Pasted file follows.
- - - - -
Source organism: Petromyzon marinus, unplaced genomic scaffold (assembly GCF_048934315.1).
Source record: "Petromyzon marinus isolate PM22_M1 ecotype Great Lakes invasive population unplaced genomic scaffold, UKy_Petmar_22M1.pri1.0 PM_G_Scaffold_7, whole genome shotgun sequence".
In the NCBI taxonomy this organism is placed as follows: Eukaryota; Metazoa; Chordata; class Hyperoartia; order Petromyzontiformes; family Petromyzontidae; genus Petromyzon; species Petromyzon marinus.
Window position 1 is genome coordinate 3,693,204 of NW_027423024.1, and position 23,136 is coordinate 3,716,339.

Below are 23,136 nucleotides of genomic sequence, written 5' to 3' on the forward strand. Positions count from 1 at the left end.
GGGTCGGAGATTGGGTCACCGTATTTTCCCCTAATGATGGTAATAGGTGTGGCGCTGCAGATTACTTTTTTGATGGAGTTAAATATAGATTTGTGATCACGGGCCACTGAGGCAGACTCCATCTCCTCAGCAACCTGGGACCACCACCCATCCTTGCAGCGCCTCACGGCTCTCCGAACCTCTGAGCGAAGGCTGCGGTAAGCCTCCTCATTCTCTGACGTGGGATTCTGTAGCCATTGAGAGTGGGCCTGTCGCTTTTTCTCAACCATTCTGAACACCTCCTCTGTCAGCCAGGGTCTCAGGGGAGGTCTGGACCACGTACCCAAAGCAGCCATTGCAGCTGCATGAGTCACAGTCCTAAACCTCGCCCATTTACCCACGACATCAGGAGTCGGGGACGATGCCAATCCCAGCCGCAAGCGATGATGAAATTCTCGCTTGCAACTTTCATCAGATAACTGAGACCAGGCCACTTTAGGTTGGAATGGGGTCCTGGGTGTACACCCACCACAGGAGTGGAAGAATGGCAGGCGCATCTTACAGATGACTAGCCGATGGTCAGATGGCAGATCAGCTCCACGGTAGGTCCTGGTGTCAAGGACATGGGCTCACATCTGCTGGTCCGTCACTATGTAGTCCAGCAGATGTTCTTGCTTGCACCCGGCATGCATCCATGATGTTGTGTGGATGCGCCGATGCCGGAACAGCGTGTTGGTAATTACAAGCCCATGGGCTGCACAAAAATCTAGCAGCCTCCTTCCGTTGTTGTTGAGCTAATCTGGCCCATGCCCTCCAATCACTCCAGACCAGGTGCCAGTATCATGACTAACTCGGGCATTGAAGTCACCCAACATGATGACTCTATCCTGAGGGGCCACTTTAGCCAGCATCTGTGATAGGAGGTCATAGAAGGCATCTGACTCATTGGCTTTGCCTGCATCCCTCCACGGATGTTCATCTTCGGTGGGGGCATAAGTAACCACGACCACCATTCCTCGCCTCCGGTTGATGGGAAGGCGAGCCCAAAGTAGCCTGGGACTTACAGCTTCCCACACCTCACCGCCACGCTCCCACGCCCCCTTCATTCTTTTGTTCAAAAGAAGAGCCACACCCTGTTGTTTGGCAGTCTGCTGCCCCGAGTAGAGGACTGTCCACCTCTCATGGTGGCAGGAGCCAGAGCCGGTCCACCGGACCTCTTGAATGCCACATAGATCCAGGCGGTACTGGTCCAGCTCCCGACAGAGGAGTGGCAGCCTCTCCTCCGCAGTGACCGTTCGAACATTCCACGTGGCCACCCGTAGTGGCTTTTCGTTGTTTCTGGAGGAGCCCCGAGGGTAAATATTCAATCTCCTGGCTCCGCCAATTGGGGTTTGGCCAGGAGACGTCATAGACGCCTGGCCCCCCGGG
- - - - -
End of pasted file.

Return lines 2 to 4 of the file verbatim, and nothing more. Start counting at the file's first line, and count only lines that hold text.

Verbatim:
Source record: "Petromyzon marinus isolate PM22_M1 ecotype Great Lakes invasive population unplaced genomic scaffold, UKy_Petmar_22M1.pri1.0 PM_G_Scaffold_7, whole genome shotgun sequence".
In the NCBI taxonomy this organism is placed as follows: Eukaryota; Metazoa; Chordata; class Hyperoartia; order Petromyzontiformes; family Petromyzontidae; genus Petromyzon; species Petromyzon marinus.
Window position 1 is genome coordinate 3,693,204 of NW_027423024.1, and position 23,136 is coordinate 3,716,339.